I think you could theoretically expand this to the matchmaking system by enabling points-based victories. There are a couple of interesting factors here. About a month or two ago I began recording the results of my Global Offensive matches and my rank within each game. Here were the results:. If I was at the top of the score board — i. If I was at the bottom — i. I was rewarded for playing well and punished for playing poorly. A larger conclusion I reached from this experience is that for every game lost due to bad teammates, there was a game that was won due to good teammates. I did not deserve to win many of the games where I ranked 5th, much the same way I carried worse players when I was the top scorer both based on my own subjective evaluation, of course.
Additionally, the game speed in Practice League was "Normal" instead of "Faster". After 50 matches, regardless of whether a player won or lost, players progressed to their placement matches for the competitive leagues. It will work just like the regular league, except it doesn't do a bunch of ladder stats, so you don't have to worry about your rank and where you are. It'll be at a slower game speed setting, so it will be what you're used to from the campaign, and it will be on a bunch of maps that are anti-rush -- that are designed specifically to prevent rushing.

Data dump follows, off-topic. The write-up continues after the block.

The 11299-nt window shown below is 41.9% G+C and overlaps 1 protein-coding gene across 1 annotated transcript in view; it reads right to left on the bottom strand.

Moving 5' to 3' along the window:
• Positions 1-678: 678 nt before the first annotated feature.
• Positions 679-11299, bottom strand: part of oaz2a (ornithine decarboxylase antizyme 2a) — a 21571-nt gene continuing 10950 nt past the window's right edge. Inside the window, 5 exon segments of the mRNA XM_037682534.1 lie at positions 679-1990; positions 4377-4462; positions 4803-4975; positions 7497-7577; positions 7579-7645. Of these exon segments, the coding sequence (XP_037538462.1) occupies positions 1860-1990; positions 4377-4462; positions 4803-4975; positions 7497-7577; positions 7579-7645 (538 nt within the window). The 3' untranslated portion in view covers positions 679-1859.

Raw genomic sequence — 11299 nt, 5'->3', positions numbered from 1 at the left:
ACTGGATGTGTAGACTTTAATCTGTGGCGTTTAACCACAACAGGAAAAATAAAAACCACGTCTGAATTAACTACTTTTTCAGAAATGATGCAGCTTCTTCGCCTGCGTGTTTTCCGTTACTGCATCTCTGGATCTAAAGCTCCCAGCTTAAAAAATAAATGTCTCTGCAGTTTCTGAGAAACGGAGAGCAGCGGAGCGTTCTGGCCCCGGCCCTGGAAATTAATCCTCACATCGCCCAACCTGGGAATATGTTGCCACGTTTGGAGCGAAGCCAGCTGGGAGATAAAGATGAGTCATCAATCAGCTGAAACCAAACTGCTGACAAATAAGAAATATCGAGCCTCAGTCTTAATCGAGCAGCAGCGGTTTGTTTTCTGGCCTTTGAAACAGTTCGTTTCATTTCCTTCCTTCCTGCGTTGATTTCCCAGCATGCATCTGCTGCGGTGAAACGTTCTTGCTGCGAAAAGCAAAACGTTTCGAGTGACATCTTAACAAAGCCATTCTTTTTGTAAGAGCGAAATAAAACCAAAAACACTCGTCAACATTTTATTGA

Now, I can't promise you that you won't die at minute six -- you could be minding your own business and here comes a fleet of Banshees and, "Aaauugh! I can promise you that. You'll at least have a chance to get your feet wet and experience some of the tech tree before you get rolled.
Players are ranked within their division based on their Points. The function of points is to determine a player's rank within their division.
The Ranked Ladder